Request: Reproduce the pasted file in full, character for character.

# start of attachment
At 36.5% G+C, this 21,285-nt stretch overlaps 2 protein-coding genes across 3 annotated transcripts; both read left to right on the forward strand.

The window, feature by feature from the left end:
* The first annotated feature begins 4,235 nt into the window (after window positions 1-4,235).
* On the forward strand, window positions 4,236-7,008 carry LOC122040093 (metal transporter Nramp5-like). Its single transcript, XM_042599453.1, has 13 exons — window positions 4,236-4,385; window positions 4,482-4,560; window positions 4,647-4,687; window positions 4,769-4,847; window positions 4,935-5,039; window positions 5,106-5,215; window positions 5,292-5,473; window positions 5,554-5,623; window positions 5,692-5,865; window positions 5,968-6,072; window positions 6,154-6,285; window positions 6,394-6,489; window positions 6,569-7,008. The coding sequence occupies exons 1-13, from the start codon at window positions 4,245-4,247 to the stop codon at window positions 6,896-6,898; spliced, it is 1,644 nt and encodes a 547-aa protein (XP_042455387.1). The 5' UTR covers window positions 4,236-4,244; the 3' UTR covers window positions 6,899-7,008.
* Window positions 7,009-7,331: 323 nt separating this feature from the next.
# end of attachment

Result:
At 36.5% G+C, this 21,285-nt stretch overlaps 2 protein-coding genes across 3 annotated transcripts; both read left to right on the forward strand.

The window, feature by feature from the left end:
* The first annotated feature begins 4,235 nt into the window (after window positions 1-4,235).
* On the forward strand, window positions 4,236-7,008 carry LOC122040093 (metal transporter Nramp5-like). Its single transcript, XM_042599453.1, has 13 exons — window positions 4,236-4,385; window positions 4,482-4,560; window positions 4,647-4,687; window positions 4,769-4,847; window positions 4,935-5,039; window positions 5,106-5,215; window positions 5,292-5,473; window positions 5,554-5,623; window positions 5,692-5,865; window positions 5,968-6,072; window positions 6,154-6,285; window positions 6,394-6,489; window positions 6,569-7,008. The coding sequence occupies exons 1-13, from the start codon at window positions 4,245-4,247 to the stop codon at window positions 6,896-6,898; spliced, it is 1,644 nt and encodes a 547-aa protein (XP_042455387.1). The 5' UTR covers window positions 4,236-4,244; the 3' UTR covers window positions 6,899-7,008.
* Window positions 7,009-7,331: 323 nt separating this feature from the next.